The writing adopts a local vernacular that took some time to engage with. It is not difficult to read but I am still unsure what some phrases mean – how does one ‘Kiss my teeth’? Selvon has a sexual encounter with a girl he meets on the estate which was unpleasant to read. What comes across though are lives that are beyond my experience. The portrayal appears searingly authentic.

Having recently read The Study Circle I could empathise to a degree with the Muslim strand of the story. Caroline’s background was familiar. In offering three young friends, raised in the same place but by parents from differing backgrounds, the challenges of lazy attitudes to skin colour and poverty can be explored and contrasted. We need more voices like this in our literature if we are to to better understand the weight of limitations imposed on those raised in such communities. There may be a few who get away but what of those who remain?

This is a dark tale posing questions not easily answered but which, for the good of all, need to be more widely considered. A well structured and captivating read.

Book Review: Take Nothing With You

Take Nothing With You, by Patrick Gale, tells the story of a teenage boy growing up in Weston-super-Mare, England. Eustace lives with his parents in a large property they run as an old people’s home, those in their care including two of Eustace’s grandparents. As an only child who does not enjoy sport he feels a misfit amongst his peers at school. He has one good friend, Vernon, whose home life is also unusual. Vernon finds solace in books. Eustace discovers his passion is music. Many of the characters introduced are artists of various disciplines.

The boys attend a fee paying school despite the fact Eustace’s family are not particularly wealthy. As Eustace approaches puberty he realises that he is attracted to boys more than girls.

The story begins with Eustace in his fifties, now comfortably off and living in London but facing a health scare. The narrative moves between this time frame and his adolescence.

A great deal of detail is provided of a teenage boy discovering and exploring his sexuality. It is, quite literally, a messy business. To counter this there is the beauty of the classical music. Some knowledge and interest in making music may help in enjoying the tale.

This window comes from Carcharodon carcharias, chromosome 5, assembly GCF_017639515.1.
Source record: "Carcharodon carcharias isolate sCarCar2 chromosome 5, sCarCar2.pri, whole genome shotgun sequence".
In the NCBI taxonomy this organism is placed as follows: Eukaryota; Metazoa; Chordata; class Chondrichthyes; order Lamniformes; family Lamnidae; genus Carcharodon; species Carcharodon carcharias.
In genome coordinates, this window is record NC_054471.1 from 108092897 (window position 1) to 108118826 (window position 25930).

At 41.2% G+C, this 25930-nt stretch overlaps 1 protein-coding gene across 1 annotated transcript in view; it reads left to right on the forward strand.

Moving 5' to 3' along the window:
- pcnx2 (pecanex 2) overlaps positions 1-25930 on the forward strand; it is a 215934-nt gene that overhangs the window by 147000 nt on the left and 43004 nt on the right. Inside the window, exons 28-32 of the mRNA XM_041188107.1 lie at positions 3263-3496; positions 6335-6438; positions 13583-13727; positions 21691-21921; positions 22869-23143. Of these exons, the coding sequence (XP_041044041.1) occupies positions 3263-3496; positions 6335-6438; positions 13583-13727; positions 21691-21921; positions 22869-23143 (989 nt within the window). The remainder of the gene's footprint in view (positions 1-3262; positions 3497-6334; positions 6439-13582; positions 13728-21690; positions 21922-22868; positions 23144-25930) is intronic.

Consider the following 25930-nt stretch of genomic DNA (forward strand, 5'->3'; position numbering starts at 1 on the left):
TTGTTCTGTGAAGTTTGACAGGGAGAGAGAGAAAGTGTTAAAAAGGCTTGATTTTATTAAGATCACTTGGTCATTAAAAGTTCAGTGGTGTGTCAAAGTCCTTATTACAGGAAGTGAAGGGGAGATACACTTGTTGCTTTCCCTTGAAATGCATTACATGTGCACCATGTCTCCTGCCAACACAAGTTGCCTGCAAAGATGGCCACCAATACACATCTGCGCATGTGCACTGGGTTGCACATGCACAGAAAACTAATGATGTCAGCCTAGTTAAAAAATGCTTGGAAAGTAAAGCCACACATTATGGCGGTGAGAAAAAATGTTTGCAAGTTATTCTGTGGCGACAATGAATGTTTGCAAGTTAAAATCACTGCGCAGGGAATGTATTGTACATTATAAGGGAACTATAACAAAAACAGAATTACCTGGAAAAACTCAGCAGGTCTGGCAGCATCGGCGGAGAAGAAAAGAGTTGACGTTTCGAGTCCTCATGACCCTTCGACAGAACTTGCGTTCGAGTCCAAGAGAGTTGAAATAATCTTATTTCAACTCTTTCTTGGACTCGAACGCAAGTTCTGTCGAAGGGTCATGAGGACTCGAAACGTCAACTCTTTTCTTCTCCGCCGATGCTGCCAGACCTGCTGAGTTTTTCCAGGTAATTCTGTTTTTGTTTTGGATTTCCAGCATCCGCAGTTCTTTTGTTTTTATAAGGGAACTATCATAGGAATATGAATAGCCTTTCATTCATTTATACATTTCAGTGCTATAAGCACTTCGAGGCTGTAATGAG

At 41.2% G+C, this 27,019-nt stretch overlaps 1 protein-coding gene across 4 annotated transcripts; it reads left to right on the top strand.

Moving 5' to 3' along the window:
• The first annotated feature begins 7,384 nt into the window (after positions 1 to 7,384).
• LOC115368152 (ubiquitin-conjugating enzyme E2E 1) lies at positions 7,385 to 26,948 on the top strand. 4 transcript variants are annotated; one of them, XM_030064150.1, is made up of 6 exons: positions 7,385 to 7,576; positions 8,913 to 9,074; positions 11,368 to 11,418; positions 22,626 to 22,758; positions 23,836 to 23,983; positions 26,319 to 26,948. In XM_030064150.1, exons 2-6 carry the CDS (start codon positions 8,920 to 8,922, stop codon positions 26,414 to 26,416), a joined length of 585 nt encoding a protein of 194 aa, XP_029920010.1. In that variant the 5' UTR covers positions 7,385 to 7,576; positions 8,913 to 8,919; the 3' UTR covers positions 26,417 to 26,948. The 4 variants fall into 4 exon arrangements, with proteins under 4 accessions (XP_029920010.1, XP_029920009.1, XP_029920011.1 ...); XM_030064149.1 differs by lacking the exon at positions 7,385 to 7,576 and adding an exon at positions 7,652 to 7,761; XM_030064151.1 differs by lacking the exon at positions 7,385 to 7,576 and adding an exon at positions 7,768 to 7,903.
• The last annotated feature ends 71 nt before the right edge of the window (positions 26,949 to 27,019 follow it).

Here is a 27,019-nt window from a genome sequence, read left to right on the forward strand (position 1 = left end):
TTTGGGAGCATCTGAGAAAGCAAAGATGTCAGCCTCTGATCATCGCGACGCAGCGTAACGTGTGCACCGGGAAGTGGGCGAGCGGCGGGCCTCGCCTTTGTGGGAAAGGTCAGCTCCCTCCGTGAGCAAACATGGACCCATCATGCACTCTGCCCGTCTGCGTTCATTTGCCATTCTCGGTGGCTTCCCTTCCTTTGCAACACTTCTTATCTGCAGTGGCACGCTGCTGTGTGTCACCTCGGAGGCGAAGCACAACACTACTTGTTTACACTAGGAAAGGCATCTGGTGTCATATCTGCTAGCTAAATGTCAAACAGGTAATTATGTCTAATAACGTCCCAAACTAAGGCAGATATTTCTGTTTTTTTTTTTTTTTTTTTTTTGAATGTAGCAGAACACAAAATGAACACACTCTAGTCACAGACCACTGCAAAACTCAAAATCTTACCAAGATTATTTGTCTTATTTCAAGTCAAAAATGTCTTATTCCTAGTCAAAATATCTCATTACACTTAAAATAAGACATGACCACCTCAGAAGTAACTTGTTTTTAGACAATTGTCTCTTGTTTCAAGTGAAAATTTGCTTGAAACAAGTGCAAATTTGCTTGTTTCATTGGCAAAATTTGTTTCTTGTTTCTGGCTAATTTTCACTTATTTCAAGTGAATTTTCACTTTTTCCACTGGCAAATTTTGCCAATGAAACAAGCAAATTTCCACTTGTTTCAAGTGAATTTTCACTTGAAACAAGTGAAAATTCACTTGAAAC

The author writes skilfully and the story flows. It was not, however, appealing enough for me. The plot arc was of interest but not the unremitting detail provided of sexual encounters and also musical technique. While wanting to know the outcome of the various crises introduced – including around parents, their problems with themselves and what their offspring were becoming – there were sections of description I would have preferred not to have had to wade through in order to find out what happened next.

I enjoyed the author’s previous book. This one did not engage.

My copy of this book was provided gratis by the publisher, Tinder Press.

Book Review: Strangers With The Same Dream

“I did my best. I came up short. Can any of you claim otherwise?”

Strangers With The Same Dream, by Alison Pick, is set in 1921 when the first kibbutzim were being established on land that would one day form a part of Israel. The tale provides some understanding of why the pioneering Jews felt entitled to settle in Palestine. It acknowledges the righteous anger their actions ignited among those they displaced, whose families had lived there for generations.

The story is told from three points of view.

Ida is a young Russian fleeing persecution following her father’s brutal murder, whose mother was assaulted by the perpetrators and thereafter encouraged her daughter to go ahead of her and her younger child to help found a homeland where Jews could live safely and feel they belong.

David is the de facto leader of the new kibbutz who, a decade previously, was among pioneers founding another community. He was required to leave following the death of a young girl.

Hannah is David’s wife and has to live with the anguish of collective decisions made in the name of expediency and equality, which rob women of autonomy over their bodies and offspring.